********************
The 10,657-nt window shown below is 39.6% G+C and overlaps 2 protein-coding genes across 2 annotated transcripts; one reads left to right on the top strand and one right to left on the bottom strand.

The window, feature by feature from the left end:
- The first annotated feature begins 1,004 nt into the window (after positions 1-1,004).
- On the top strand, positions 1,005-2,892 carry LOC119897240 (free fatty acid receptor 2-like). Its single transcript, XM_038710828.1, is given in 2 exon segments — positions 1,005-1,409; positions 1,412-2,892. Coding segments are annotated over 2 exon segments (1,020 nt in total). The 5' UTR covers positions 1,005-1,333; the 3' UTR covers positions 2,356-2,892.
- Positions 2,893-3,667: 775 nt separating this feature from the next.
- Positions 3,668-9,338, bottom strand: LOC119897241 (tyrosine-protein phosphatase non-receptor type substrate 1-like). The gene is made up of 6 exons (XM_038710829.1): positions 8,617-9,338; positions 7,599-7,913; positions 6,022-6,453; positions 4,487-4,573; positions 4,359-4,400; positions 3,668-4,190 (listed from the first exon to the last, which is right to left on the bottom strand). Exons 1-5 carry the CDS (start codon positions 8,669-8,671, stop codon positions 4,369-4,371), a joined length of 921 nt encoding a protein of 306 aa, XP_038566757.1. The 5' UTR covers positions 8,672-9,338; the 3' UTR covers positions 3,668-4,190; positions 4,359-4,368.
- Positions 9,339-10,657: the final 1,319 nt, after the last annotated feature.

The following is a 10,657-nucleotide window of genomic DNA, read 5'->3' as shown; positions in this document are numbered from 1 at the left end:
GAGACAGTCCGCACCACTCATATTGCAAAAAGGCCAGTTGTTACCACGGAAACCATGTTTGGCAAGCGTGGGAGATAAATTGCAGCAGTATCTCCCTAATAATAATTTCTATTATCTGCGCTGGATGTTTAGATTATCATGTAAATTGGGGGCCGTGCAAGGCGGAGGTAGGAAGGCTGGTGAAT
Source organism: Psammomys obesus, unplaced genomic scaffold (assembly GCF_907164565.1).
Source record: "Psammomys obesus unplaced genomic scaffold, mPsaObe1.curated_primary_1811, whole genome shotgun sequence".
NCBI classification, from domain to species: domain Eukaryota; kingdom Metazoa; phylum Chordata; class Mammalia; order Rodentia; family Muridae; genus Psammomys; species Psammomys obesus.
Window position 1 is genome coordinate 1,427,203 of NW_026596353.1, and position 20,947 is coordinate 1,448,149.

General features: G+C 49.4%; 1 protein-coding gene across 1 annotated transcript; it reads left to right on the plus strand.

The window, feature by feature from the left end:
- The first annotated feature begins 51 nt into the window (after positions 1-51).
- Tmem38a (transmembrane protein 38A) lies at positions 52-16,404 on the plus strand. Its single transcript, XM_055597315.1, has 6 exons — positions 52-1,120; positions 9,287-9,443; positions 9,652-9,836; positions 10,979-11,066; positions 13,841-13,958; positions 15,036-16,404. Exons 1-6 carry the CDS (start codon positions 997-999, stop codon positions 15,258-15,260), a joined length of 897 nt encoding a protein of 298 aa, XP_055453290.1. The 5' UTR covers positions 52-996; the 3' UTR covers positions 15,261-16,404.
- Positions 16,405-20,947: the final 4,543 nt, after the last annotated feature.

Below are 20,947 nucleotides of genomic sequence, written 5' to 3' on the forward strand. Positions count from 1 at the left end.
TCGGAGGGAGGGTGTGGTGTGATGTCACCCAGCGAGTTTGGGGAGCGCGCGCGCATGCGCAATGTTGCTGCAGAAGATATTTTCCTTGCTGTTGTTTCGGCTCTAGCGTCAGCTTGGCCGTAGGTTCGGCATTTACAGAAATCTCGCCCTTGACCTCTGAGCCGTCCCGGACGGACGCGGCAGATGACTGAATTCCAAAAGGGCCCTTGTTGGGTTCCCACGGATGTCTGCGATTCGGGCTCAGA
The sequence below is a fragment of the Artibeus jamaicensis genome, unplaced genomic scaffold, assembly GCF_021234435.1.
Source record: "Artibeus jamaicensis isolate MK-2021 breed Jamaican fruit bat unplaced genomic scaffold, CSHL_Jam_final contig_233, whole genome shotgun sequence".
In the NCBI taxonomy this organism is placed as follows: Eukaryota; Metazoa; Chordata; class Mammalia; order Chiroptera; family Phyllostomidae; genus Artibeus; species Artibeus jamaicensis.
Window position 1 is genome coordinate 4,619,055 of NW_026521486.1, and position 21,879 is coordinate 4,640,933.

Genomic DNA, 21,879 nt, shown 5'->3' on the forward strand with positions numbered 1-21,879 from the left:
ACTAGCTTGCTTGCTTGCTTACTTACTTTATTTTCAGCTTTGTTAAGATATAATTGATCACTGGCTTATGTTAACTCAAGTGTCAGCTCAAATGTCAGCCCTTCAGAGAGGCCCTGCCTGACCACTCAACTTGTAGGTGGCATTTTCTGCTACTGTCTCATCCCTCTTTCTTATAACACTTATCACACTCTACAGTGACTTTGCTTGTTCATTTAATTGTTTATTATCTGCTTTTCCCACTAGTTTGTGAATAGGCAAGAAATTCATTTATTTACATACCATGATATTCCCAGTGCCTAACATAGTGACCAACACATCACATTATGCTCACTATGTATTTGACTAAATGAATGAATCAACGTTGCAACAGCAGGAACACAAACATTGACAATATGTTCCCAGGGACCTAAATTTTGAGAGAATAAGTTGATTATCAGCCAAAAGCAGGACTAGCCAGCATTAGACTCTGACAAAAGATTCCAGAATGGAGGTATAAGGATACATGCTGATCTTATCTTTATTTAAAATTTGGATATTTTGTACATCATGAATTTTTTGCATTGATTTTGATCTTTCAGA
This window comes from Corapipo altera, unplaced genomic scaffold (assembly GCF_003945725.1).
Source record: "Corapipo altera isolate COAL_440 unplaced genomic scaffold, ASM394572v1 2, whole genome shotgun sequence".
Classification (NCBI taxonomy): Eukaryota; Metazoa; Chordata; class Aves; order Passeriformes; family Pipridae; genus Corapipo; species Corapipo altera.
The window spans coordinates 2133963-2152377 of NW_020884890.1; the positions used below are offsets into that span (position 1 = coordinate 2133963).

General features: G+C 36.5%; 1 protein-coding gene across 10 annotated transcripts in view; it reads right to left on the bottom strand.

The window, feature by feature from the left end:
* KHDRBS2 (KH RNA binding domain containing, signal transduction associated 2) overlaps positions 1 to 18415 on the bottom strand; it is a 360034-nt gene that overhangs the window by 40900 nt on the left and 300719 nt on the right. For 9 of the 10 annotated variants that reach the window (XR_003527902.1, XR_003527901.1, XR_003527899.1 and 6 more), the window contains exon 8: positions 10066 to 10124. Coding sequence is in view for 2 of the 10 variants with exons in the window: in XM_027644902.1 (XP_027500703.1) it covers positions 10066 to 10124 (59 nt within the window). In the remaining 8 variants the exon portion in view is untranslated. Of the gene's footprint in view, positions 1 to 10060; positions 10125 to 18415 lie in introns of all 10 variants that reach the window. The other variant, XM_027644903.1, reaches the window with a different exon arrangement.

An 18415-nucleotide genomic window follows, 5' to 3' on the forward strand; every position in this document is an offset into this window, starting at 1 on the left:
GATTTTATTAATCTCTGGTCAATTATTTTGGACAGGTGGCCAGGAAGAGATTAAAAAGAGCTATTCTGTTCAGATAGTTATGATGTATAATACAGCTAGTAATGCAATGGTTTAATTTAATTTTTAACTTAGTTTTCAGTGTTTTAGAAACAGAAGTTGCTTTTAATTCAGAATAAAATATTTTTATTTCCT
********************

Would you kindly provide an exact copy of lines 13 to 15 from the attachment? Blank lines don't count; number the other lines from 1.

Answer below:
Window position 1 is genome coordinate 1,427,203 of NW_026596353.1, and position 20,947 is coordinate 1,448,149.

General features: G+C 49.4%; 1 protein-coding gene across 1 annotated transcript; it reads left to right on the plus strand.

The window, feature by feature from the left end: